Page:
METHODS: A comprehensive literature search was carried out using PubMed, Web of Science, Scopus, and OVID databases until 31 December 2022 by two independent reviewers. All studies from the year 2013 were extracted, and quality assessments were carried out meticulously prior to their inclusion in the final analysis.
RESULTS: A total of 21 studies were selected for qualitative analyses out of the 461 studies extracted. The cases were distributed globally, and 72.7% of the cases succumbed to mortality. The youngest case was an 11-day-old boy, while the eldest was a 75-year-old. Significant exposure to freshwater either from recreational activities or from a habit of irrigating the nostrils preceded onset. The symptoms at early presentation included fever, headache, and vomiting, while late sequalae showed neurological manifestation. An accurate diagnosis remains a challenge, as the symptoms mimic bacterial meningitis. Confirmatory tests include the direct visualisation of the amoeba or the use of the polymerase chain reaction method.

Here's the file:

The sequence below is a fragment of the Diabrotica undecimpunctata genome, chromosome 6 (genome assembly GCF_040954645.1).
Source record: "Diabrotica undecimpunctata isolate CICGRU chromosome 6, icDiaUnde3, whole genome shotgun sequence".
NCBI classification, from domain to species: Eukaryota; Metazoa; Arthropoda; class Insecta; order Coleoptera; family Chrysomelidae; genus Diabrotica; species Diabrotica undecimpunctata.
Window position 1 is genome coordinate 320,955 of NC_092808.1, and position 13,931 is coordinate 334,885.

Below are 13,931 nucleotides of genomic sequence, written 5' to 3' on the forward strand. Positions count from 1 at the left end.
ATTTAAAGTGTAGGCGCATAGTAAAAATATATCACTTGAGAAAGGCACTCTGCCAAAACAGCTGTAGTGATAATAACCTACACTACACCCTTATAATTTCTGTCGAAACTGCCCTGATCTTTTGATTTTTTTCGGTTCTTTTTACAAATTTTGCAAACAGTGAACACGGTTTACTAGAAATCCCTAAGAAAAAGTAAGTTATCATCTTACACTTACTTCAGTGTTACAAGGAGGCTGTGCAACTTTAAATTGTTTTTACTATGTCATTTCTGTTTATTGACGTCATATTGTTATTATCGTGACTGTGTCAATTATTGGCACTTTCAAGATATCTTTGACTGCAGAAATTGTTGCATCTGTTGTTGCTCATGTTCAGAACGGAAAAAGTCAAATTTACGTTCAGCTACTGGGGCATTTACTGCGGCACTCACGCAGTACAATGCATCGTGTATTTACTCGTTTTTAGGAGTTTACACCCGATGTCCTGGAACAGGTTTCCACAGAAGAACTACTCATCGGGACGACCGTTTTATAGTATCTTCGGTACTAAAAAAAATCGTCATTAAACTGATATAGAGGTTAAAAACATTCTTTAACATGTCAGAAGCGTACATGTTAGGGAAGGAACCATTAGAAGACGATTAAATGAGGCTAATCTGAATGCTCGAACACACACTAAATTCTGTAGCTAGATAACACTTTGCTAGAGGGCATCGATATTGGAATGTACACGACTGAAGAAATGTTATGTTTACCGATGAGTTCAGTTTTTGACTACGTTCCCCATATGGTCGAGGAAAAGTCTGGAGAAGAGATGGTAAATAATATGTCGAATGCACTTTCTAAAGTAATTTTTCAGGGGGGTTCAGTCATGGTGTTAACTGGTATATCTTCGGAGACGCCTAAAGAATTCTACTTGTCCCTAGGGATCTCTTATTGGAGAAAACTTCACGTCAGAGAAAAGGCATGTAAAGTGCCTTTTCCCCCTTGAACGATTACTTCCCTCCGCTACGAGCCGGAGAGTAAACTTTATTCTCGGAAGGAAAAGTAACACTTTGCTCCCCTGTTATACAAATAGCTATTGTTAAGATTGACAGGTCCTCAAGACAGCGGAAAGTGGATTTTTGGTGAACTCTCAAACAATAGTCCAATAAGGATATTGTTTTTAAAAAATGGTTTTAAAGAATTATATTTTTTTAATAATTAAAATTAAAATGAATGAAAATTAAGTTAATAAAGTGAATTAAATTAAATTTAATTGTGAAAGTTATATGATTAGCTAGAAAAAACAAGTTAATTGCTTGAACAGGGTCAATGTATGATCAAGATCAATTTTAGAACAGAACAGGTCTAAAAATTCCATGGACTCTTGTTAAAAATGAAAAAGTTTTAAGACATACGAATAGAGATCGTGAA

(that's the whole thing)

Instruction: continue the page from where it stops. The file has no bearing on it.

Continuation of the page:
CONCLUSIONS: N. fowleri infection is rare but leads to PAM. Its occurrence is worldwide with a significant risk of fatality. The suggested probable case definition based on the findings is the acute onset of fever, headache, and vomiting with meningeal symptoms following exposure to freshwater within the previous 14 days. Continuous health promotion and health education activities for the public can help to improve knowledge and awareness prior to engagement in freshwater activities.